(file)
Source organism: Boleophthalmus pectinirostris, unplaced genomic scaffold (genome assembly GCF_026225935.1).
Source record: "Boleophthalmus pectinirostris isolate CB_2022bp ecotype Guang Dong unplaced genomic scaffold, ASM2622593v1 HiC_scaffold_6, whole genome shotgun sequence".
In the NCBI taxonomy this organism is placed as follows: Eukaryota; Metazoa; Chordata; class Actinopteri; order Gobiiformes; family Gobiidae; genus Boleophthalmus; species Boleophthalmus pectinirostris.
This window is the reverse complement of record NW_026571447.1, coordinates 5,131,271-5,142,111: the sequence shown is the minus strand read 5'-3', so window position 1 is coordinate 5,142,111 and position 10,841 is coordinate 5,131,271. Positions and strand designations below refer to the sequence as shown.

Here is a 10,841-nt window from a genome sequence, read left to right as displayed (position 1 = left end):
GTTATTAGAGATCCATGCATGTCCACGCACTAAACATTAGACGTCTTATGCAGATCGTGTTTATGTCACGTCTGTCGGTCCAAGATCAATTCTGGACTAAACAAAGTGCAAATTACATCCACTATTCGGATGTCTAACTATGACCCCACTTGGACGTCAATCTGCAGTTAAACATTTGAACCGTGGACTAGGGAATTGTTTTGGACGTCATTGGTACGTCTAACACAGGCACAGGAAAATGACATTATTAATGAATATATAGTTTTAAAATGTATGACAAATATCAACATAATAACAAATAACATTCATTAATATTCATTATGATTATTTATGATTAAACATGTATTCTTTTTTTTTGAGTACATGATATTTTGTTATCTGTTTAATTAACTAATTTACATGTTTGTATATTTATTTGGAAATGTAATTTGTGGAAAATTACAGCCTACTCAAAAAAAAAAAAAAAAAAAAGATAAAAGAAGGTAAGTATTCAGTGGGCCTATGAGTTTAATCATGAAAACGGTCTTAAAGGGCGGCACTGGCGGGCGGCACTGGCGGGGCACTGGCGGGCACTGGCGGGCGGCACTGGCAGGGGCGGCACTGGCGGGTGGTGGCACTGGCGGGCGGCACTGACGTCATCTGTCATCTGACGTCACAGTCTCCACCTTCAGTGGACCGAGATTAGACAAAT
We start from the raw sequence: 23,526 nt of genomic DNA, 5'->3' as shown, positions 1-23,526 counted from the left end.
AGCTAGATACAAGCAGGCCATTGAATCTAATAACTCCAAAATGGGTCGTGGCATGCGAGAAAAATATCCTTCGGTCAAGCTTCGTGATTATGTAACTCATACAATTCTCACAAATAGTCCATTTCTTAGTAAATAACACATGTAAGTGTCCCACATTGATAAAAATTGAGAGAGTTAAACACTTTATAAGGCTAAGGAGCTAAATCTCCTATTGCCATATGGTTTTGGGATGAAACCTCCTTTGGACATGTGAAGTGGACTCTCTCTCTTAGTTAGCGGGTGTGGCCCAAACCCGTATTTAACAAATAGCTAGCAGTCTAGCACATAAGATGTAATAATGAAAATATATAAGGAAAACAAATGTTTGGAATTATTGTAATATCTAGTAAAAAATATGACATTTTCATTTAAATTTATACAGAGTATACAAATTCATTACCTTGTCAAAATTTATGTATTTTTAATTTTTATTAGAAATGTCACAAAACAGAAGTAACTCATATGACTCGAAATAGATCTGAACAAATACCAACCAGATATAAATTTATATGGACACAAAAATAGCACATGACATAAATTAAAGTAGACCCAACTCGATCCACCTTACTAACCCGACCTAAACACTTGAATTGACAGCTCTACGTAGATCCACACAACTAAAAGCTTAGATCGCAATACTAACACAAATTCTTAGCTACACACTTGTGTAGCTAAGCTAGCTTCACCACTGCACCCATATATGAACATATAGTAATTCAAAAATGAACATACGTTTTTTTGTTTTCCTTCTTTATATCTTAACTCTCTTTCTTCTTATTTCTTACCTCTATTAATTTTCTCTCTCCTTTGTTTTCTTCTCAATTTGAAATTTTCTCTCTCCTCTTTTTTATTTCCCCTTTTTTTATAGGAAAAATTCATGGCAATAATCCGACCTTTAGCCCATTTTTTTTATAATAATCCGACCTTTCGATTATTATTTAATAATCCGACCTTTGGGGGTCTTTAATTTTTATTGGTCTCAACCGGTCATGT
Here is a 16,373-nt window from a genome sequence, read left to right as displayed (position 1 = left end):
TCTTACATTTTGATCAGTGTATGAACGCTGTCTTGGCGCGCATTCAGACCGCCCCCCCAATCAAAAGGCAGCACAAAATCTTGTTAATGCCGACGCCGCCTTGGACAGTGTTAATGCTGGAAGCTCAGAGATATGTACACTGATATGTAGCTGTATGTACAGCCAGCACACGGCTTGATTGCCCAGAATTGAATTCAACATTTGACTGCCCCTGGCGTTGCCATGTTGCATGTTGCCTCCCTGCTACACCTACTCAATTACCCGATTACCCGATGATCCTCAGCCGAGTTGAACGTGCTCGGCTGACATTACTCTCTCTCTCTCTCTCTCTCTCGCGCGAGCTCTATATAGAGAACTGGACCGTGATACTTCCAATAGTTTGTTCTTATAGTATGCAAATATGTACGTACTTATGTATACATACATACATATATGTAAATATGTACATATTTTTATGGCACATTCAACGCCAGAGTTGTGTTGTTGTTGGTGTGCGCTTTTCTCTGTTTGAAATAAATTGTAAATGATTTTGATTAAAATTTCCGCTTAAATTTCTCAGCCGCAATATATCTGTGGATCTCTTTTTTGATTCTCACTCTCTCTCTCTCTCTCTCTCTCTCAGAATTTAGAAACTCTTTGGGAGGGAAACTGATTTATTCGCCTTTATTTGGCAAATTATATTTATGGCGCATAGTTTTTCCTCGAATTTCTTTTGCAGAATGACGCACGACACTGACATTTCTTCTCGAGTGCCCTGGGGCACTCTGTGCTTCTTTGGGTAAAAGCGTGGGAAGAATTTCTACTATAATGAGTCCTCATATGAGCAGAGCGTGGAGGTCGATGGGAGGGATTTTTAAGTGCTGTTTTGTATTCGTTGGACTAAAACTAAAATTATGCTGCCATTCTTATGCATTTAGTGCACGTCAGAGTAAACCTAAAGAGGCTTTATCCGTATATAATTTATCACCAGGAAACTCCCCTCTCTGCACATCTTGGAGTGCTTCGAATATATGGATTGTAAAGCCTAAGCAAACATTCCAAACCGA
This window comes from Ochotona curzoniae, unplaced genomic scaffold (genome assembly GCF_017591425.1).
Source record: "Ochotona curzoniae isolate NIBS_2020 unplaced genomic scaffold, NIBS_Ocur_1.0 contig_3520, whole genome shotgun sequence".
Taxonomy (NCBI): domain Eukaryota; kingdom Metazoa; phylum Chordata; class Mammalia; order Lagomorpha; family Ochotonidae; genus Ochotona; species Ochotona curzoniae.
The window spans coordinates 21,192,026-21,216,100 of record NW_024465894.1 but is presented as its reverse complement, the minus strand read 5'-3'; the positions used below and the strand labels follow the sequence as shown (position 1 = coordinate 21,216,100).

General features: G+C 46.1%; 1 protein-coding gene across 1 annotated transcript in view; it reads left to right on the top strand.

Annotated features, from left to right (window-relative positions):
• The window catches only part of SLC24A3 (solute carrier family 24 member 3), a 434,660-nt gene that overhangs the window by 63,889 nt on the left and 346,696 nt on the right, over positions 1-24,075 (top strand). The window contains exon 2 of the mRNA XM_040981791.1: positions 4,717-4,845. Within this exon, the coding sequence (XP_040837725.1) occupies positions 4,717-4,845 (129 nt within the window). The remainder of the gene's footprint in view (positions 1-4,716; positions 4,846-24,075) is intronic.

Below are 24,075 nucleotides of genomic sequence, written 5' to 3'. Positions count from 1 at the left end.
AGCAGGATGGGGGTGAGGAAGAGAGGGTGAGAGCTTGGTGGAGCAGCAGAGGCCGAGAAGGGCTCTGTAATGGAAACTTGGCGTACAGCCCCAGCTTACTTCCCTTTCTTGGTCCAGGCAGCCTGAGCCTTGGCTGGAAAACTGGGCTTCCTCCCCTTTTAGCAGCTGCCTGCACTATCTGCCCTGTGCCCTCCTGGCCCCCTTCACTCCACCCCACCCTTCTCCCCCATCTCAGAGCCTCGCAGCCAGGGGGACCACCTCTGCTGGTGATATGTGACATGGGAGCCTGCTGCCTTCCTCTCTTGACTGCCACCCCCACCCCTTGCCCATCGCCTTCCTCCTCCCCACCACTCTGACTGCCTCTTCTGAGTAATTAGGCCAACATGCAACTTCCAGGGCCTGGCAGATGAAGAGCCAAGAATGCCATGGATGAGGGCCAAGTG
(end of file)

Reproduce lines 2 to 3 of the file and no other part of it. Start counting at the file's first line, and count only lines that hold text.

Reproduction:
Source record: "Boleophthalmus pectinirostris isolate CB_2022bp ecotype Guang Dong unplaced genomic scaffold, ASM2622593v1 HiC_scaffold_6, whole genome shotgun sequence".
In the NCBI taxonomy this organism is placed as follows: Eukaryota; Metazoa; Chordata; class Actinopteri; order Gobiiformes; family Gobiidae; genus Boleophthalmus; species Boleophthalmus pectinirostris.